The importance of #YesAllWomen.

#YesAllWomen came about as a reaction to the #notallmen hashtag that was trending on Twitter after Elliot Rodger killed a number of people in Isla Vista, California.  Rodger went on a rampage because women he fancied wouldn’t have sex with him and so they deserved to die.

#notallmen was created to respond to anyone who might even suggest that all men are like this. #YesAllWomen was created to say ‘Yes, we know that not all men view women like this, but all women have experienced sexism at some point in their lives.

Here are 3 key things to understand about #YesAllWomen

We know it’s #notallmen

We know not all men rape and sexuality assault women, but most woman have experienced some form of sexism in their life.

#YesAllWomen is not about rape or assault which can happen to anyone but the million little things that woman put up with every day.

It’s when we have to check what we’re wearing before we leave the house to make sure it won’t cause comments, it’s when we have to hide our gender on online forms because we’re afraid of the abuse we’ll get and it’s when little boys are told crying makes them like girls, because being a called girl is an insult.

We know you don’t all do this, but this happens to us every day.


Men, this is not about you.

This is not about men, this is about women sharing their stories of mental & physical abuse, it’s about the stories of what women deal with every day. We’d love to hear what you think about our stories but it’s not about you.

Wherever woman gather to talk about abuses they have suffered, there is a man trying to make it about them, wherever statistics of domestic abuse are covered, there is a man trying to make it about them and whenever a hashtag is created to allow woman to share their stories of #everydaysexism, there is a man trying to make it about them.

Men do suffer domestic abuse and men are raped, these are issues that are ignored but shouldn’t be, but no man needs to pretend to be a woman to sell a novel, no man has ever had their knowledge on a subject disputed based on their gender alone and no man watches a T.V. show just because it had strong male characters in it.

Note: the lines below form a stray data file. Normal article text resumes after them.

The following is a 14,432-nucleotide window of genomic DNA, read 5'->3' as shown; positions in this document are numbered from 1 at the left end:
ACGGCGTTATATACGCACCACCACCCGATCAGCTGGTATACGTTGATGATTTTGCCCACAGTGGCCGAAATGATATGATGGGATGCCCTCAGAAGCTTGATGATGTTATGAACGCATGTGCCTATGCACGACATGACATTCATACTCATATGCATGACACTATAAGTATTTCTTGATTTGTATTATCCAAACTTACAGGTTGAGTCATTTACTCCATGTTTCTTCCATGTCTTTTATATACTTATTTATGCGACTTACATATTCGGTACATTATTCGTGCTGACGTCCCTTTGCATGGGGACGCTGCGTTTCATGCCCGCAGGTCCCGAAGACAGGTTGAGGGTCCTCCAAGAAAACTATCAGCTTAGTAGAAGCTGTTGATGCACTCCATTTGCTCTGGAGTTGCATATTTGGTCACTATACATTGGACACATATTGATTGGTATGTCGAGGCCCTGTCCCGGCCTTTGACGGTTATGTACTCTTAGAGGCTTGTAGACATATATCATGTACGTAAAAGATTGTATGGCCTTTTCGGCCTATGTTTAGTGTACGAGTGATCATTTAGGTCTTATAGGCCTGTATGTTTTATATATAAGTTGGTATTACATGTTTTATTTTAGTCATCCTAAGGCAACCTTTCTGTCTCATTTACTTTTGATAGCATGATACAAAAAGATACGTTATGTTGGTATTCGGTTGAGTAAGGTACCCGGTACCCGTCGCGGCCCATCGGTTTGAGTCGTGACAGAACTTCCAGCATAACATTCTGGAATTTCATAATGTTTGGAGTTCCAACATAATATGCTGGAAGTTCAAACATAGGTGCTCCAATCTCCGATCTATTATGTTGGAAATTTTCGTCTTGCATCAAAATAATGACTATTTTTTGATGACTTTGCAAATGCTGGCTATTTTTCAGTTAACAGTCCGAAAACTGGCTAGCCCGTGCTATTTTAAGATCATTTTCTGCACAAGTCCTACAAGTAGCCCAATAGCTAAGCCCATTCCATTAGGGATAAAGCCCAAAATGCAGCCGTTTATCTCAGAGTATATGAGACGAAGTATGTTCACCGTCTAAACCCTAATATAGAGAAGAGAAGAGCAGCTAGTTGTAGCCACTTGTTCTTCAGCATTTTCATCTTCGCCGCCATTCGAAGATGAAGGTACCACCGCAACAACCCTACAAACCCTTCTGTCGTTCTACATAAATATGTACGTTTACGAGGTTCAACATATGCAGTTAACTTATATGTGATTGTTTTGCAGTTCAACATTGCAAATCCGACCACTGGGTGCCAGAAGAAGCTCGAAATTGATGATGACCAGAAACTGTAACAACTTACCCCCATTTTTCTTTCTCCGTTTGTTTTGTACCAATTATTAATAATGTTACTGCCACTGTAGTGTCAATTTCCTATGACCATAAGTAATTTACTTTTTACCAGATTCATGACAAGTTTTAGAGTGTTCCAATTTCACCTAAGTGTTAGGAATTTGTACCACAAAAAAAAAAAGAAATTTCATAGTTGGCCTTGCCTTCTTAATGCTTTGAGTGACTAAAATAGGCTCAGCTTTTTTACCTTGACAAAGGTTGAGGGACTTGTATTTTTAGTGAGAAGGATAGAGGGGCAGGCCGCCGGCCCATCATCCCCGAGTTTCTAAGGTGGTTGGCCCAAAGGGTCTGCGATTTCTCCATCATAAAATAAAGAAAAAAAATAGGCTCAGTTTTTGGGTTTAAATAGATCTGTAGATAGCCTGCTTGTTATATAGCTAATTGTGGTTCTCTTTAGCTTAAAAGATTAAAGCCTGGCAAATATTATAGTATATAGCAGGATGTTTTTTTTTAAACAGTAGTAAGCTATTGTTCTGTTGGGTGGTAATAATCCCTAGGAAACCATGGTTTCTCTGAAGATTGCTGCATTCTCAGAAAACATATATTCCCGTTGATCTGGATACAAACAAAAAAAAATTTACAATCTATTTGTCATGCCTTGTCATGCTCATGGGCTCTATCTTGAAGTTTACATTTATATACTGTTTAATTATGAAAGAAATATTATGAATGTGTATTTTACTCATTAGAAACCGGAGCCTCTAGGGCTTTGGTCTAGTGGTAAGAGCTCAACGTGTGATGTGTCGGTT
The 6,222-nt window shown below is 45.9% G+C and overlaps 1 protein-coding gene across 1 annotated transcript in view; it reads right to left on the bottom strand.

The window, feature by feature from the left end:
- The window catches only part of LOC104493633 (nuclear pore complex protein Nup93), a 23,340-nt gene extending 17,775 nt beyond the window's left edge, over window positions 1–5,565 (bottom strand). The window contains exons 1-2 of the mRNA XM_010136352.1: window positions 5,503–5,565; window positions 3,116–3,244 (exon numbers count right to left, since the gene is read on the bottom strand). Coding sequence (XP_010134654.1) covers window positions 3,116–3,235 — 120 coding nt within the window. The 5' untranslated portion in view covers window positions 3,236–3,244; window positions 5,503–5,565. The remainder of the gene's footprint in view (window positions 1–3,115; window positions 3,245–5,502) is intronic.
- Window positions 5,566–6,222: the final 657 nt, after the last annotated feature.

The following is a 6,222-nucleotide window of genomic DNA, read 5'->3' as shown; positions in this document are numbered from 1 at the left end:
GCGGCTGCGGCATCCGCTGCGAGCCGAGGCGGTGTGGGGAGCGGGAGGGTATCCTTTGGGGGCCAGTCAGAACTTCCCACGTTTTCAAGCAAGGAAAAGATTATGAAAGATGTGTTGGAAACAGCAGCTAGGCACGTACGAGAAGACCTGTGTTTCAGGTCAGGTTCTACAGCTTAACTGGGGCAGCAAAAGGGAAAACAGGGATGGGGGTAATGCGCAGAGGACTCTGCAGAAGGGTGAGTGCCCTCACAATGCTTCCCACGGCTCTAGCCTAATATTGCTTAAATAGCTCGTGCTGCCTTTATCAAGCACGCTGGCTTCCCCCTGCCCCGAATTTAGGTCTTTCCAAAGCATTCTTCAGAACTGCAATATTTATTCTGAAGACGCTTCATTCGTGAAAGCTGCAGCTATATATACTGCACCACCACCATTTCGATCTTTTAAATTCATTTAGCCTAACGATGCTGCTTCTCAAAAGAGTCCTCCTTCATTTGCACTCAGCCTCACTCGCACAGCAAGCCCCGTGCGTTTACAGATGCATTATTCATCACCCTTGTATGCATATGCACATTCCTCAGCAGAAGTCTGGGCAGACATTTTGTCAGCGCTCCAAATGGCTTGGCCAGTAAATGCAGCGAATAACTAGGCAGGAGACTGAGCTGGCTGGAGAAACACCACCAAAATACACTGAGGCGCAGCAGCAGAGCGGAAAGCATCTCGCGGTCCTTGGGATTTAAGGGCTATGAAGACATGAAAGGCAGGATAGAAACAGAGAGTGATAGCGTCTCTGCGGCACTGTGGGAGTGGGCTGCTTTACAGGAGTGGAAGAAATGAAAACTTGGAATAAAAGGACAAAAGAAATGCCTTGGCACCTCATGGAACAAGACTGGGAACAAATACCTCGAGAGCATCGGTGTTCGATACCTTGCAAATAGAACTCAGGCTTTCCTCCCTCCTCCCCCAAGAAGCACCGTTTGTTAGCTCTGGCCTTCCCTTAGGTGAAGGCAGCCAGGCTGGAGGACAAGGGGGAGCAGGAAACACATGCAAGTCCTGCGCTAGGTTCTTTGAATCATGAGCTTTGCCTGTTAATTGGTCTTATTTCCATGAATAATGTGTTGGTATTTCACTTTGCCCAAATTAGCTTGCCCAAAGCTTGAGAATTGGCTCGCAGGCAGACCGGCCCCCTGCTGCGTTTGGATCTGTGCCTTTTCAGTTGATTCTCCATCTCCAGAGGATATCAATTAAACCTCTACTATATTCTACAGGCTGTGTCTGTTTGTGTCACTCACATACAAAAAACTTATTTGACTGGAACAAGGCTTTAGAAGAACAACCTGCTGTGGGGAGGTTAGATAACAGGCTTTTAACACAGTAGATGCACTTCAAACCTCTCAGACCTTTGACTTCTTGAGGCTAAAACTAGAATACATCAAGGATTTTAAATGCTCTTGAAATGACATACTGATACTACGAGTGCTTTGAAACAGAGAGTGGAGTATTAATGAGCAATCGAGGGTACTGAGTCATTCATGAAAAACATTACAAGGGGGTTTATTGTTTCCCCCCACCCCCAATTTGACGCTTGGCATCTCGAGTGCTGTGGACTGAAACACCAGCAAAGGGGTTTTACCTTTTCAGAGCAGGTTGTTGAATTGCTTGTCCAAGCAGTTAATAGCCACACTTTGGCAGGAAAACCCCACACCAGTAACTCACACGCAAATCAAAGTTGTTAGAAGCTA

I’ve spent a lot of my life as a man.

When I watch films, I experience them from the male protagonists point of view. Woman are plot devices, love interests, murder victims or perhaps all 3 but rarely the protagonist.

I’ve played hundreds of games, peering at the world through the eyes of a man, experiencing their stories rather than my own.I’ve rescued many princess but never a prince and never seen a princess rescue herself.

This is the world we live in. A world where the stories and experiences of men are held above our own. A world where we are told that no one wants to hear our stories, no one wants to know what we experience.


This is why #YesAllWomen is important.


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Posted in Opinion By Rachel
2 comments on “The importance of #YesAllWomen.
  1. seidrworld says:

    Yes, this clearly states it so well! I can understand that people naturally get defensive when a part of their identity is criticized, but the important thing is too listen.

    Here is my example I use to have issues about racism because I was raised by a rather racist father and a grandpa who would probably disown me if I ever dated a black man. I thought I didn’t have race issues until I started reading up on intersection feminism and I realized I had internalized a LOT of what my dad and grandpa said.

    The problem is that people want to talk when they really should be listening. I that the people who need to talk the most listen the most and the people who talk the most need to listen the most.

  2. TK says:

    I heard it once in relation to Christians who support LGBT rights who took offense some people thought they did, proclaiming they’re ‘not all like that.’ Someone responded saying something along the lines of, “We know you’re not all like that, but you also do speak out and voice your opinion in a public space when one of your group does act like that. You support the status quo with your silence.”

    That’s how it is with this. Sure, not all men are ‘like that,’ but if they don’t speak against sexism when they see it, they’re still a part of the problem.

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